"Subject to Change" gives a slender clue to the book of which it is the title. "Lois Gould" gives no clue to the book of which she is the author.
Such previous novels as "Necessary Objects" and "Such Good Friends" were roughly in the vein of How We Live Now. Their psychological and social detail was pinned to the pages of our calendars.
"Change" is a Renaissance morality tale of journeys and spells. It is told through a text of archaic colors and locutions, with flashes of contemporary irony that are so sudden and brief as to seem like one spell more.
Its setting is loosely based on the court of Henry II of France, whose wife was Catherine de Medicis and whose celebrated mistress was Diane de Poitiers. Clammy King Henry, sour and sallow Queen Catherine; Diane, aging but miraculously young; the queen's prickly and illuminated dwarf, Morgantina; and the repellent court sorcerer, Cornelius, are presented in a dreamlike style where details are both specific and baffling, and what happens precisely is not precisely clear.
The only reality is the circle. The book is a carrousel; importance lies not in what or where each figure is of itself, but in its ornamented revolutions--now up, now down--and in the reedy, discordant music that commands them.
An ironic reversal of power and position occurs, but perhaps it is provisional. The book stops but the carrousel doesn't. The last line tells us that "the ending is subject to change."
Henry is inept in battle and in bed and his kingdom is mortgaged to the bankers. When he rides to joust, he wears a helmet with an enlarged hole around the mouth so that he can suck his forefinger. Whatever manhood he possesses is stoked by the charm and skill of Lady Diane, who is twice his age, a spendthrift and a schemer, but nonetheless the spirit of life and art in a cold, dead court.
Weak as he is, Henry holds his wife in sulky subjection. Catherine is fishlike and spiteful. "She seemed to have sworn a maiden's vow never to give pleasure nor take it in this life."
But the kingdom is more than the court; it is the country. The country will not be denied the promise of renewed life; it requires an heir, and the barren monarchs will have to provide one. And one day, Catherine receives a present from her sister.
It is Morgantina, a dwarf and a witch. She will be Catherine's companion and tormented servant, but more than that, she will be the fiery animator who, in odd partnership with Diane, will discover in Catherine what Henry lacks: a talent for power. And by the end, cold and mean as ever, Catherine will have the power and an heir, and Henry will be dead.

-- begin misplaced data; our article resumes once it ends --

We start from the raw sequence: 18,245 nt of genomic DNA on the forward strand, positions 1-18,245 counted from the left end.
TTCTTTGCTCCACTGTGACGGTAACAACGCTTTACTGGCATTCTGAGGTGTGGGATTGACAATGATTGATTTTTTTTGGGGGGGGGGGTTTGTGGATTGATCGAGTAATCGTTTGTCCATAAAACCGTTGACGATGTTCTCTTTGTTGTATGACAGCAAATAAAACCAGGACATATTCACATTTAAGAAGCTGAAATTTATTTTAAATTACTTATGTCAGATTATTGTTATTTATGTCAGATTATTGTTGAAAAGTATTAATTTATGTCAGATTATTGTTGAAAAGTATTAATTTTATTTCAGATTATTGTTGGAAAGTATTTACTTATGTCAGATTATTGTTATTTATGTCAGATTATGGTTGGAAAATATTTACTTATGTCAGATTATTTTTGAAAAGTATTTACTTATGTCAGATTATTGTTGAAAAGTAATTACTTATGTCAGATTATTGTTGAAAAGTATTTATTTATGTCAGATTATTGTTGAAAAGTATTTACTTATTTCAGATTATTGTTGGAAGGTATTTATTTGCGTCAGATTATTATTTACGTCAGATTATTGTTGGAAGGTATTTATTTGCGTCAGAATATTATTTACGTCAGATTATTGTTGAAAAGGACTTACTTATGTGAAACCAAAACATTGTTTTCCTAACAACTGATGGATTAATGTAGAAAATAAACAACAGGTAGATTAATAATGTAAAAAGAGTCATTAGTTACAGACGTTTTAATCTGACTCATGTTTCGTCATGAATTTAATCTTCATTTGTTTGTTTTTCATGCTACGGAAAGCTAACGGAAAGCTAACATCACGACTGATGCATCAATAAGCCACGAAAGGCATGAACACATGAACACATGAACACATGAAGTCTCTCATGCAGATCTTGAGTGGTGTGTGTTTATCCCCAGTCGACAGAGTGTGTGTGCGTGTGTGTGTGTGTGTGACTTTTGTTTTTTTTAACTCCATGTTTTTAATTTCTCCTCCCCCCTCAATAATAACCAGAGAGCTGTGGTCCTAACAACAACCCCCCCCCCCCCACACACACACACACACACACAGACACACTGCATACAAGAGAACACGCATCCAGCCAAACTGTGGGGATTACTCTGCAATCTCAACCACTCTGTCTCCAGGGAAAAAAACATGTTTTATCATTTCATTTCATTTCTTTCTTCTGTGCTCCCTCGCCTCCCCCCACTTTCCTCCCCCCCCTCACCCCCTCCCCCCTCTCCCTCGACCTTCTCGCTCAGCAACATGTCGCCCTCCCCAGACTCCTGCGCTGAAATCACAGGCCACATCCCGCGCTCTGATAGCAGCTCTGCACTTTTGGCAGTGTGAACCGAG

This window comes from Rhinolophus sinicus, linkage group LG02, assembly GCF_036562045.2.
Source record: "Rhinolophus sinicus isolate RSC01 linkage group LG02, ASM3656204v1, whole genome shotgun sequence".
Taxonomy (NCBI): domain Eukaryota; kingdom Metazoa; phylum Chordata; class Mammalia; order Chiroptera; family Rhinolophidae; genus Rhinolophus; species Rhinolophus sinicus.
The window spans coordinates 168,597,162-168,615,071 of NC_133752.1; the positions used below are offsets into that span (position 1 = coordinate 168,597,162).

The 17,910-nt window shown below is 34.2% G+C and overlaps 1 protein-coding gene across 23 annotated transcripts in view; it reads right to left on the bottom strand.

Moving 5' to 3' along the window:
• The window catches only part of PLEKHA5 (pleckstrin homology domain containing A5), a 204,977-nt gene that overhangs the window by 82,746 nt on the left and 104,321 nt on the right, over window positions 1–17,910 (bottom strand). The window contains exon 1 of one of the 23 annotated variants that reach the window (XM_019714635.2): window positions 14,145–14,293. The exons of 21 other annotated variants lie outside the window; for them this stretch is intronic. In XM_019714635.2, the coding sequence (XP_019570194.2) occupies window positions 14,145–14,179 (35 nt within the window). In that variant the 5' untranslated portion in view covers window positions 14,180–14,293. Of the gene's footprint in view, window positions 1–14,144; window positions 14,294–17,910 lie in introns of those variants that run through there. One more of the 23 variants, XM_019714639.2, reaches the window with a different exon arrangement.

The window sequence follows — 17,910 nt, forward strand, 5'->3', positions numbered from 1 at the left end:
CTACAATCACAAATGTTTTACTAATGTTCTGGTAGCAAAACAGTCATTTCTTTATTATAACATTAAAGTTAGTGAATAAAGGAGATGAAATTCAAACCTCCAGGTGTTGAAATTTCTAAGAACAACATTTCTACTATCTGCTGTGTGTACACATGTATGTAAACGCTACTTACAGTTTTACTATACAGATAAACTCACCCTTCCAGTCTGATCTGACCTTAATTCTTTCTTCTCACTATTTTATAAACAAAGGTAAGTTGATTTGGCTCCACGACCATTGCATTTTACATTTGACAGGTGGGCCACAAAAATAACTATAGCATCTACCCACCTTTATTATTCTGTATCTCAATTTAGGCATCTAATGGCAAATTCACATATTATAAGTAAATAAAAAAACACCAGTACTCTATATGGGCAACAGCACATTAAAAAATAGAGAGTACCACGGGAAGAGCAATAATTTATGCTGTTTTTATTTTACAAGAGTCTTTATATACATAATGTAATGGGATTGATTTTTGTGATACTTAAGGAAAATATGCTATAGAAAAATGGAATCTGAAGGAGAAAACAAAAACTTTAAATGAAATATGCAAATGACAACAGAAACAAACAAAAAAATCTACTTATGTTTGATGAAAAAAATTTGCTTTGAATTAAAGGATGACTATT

None of this is arrived at simply. There are dreams and digressions, and events that are not so much related as suggested, and loom in and out of clouds of exotic imagery.
Morgantina's witchcraft is constructive and self-denying. When Diane's efforts to get the king and queen to produce a child fail--she brings Henry to a state of arousal and he totes the arousal across the palace to Catherine, though to no avail--Morgantina takes over. Despite her deathly fear of procreation--her tiny frame makes it virtually suicidal--she gets herself impregnated, gives agonizing birth and, under cover of a pilgrimage with Catherine, turns the baby over to her.
The father is Morgantina's counterpart, Cornelius Agrippa, a figure based on a real Renaissance necromancer. Cornelius is all pride, confusion and villainy. At least I think he is; Gould presents him at colorful length without managing to make him memorable or even quite distinguishable. He is a woozy mix of lust, greed and vague intentions; the book's fantasy sags whenever he takes charge of it. Villainy aside, the reader may be grateful to meet Cornelius for the last time hanging from his heels in a dungeon.
Morgantina has a hand in Cornelius' fate, as well as in Henry's death by a spear through his helmet-hole. But if she is the animating force in the revolution at the French court, she is also the transforming achievement of Gould's risky experiment in literary pastiche.
"Subject to Change" has a high surface energy and considerable virtuosity. It is the lushest mixture of fairy tale and court chronicle, with comically prosaic interruptions. It employs lavish color along with mannered language and extravagant incident. There is a certain deliberate blurring of the events, suggestiveness, but arbitrarily puzzling.
In short, the book is prodigiously condimented. And there are stretches that seem to be all condiments and no food. The elaborateness becomes an array of angled prisms missing a source of light.
But Morgantina redeems most of this. Gould has been seized and inspired with a concept of dwarfdom. Morgantina the dwarf is a dwarf star, an incandescent concentration of substance and energy in a tiny space.